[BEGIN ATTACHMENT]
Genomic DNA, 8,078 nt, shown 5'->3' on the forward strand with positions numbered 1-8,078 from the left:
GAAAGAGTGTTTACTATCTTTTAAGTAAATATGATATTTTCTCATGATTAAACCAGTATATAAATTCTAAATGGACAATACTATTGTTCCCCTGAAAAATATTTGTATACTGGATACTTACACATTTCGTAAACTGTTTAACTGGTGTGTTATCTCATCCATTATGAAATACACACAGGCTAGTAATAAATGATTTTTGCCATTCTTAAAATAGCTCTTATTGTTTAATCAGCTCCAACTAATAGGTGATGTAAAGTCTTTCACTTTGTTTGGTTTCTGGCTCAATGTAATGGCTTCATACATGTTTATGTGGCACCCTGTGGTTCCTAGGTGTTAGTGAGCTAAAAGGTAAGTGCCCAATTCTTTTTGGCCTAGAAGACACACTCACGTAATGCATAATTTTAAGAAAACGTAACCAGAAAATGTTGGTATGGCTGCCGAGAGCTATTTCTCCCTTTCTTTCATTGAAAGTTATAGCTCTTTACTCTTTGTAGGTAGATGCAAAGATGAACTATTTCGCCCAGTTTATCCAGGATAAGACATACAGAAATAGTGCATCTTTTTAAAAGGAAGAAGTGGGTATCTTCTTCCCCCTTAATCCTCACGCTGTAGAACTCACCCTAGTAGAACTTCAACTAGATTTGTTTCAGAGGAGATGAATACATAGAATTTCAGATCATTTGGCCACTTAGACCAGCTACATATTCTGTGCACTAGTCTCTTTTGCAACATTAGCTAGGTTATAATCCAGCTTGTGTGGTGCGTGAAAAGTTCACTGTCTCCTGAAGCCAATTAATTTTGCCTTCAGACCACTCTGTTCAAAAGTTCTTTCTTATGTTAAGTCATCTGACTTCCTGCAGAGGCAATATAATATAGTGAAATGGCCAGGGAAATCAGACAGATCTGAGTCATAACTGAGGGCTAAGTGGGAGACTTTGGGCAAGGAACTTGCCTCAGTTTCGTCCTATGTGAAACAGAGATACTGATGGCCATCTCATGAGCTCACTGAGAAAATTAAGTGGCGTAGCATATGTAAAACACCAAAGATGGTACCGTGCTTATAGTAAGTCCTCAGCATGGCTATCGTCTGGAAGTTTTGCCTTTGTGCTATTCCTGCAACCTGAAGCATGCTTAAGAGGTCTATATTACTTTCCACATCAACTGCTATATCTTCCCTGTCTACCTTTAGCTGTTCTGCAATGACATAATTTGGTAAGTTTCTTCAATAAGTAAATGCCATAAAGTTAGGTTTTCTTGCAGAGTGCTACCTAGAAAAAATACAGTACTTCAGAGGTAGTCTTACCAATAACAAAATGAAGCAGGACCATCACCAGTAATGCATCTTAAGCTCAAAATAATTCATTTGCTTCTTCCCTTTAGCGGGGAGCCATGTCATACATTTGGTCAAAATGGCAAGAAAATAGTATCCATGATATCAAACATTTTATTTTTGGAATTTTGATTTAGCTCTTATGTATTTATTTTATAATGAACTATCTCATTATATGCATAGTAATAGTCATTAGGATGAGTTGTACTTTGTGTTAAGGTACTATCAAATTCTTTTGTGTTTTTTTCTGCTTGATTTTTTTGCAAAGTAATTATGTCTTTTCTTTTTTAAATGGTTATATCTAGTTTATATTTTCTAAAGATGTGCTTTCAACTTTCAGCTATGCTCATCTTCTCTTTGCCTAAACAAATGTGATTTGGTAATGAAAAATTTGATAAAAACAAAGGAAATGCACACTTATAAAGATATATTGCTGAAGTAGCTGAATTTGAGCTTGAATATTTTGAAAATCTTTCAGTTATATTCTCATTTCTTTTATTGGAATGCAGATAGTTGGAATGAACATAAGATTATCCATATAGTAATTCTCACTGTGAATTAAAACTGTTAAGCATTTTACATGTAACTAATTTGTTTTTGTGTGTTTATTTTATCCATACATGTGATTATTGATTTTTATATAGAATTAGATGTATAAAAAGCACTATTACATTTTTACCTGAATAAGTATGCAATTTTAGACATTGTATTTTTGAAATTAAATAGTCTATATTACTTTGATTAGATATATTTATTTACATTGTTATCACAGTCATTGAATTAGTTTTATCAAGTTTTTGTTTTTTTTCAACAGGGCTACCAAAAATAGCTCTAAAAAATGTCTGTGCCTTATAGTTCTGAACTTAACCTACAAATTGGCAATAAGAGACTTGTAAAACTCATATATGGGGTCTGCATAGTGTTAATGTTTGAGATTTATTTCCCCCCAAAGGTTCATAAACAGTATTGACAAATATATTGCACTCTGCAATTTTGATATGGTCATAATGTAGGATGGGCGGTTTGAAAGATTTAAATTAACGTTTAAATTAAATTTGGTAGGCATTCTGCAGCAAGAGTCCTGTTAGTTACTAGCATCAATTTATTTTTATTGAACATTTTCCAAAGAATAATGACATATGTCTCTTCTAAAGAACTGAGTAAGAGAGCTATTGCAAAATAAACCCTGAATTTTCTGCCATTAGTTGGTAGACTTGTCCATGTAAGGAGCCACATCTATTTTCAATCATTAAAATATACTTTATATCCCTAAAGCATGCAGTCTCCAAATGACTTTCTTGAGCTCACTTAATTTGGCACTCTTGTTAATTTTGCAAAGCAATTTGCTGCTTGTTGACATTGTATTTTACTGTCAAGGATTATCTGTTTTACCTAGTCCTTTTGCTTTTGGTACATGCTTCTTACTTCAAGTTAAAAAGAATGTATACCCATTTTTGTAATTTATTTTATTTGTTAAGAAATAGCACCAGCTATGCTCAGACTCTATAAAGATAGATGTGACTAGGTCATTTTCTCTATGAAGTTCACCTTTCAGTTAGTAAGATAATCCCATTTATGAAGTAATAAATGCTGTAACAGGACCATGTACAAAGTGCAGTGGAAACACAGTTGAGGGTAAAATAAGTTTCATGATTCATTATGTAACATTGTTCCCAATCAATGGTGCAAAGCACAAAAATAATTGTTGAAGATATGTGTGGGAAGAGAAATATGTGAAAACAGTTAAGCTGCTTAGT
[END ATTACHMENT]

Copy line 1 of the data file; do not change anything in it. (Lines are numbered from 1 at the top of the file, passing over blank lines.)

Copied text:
Genomic DNA, 8,078 nt, shown 5'->3' on the forward strand with positions numbered 1-8,078 from the left: